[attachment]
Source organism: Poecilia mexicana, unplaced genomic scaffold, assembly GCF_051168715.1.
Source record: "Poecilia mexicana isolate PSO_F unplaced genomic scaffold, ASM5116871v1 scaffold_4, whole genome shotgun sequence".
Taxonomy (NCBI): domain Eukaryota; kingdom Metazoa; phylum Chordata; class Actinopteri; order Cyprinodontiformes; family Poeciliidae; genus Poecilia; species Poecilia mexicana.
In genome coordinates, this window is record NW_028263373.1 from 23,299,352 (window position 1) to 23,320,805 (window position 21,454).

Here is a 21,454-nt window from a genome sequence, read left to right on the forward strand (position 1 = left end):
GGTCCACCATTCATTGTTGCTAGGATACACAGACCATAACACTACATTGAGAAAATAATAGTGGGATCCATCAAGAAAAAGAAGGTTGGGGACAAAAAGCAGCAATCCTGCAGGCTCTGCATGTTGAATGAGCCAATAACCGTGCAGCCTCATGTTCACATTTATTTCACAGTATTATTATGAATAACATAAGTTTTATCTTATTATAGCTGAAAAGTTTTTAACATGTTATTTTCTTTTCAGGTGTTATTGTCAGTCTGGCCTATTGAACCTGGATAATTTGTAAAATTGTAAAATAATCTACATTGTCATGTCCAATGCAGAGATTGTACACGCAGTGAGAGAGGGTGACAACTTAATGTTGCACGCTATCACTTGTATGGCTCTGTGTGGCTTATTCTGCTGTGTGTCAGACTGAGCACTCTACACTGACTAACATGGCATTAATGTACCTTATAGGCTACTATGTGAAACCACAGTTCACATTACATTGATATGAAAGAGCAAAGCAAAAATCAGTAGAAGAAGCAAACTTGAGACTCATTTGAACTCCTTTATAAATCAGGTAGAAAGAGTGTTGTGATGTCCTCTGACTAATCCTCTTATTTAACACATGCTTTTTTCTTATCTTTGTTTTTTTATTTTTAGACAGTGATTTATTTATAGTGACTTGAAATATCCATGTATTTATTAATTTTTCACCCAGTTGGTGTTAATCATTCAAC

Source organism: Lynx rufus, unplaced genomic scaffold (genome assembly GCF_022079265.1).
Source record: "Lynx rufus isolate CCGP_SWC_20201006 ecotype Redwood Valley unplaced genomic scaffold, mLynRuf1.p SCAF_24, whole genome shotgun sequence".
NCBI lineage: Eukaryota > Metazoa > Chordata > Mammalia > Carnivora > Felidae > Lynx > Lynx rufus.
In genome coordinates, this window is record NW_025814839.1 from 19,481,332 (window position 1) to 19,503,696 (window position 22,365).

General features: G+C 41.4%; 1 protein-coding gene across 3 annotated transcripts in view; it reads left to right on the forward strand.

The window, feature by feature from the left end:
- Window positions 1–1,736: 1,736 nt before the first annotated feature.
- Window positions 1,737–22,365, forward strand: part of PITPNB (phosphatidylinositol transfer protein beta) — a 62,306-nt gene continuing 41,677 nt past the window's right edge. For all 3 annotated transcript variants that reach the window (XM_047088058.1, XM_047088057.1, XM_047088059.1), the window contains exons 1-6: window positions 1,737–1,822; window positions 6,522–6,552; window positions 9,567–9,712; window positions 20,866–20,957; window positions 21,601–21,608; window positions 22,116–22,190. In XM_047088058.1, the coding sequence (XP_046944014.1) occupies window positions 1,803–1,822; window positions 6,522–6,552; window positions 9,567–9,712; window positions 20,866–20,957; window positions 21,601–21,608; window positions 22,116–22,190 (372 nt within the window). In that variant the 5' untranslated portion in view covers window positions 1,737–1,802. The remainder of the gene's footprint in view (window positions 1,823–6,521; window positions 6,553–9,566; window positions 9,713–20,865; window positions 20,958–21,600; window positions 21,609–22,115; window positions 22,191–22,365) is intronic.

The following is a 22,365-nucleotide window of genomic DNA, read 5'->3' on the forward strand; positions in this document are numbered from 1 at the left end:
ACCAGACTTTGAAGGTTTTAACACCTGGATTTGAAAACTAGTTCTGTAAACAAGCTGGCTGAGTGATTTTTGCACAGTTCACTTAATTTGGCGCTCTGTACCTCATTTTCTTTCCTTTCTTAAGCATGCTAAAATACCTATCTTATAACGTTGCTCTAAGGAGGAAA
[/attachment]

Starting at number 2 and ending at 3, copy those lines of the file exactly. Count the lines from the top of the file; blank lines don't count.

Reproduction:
Source record: "Poecilia mexicana isolate PSO_F unplaced genomic scaffold, ASM5116871v1 scaffold_4, whole genome shotgun sequence".
Taxonomy (NCBI): domain Eukaryota; kingdom Metazoa; phylum Chordata; class Actinopteri; order Cyprinodontiformes; family Poeciliidae; genus Poecilia; species Poecilia mexicana.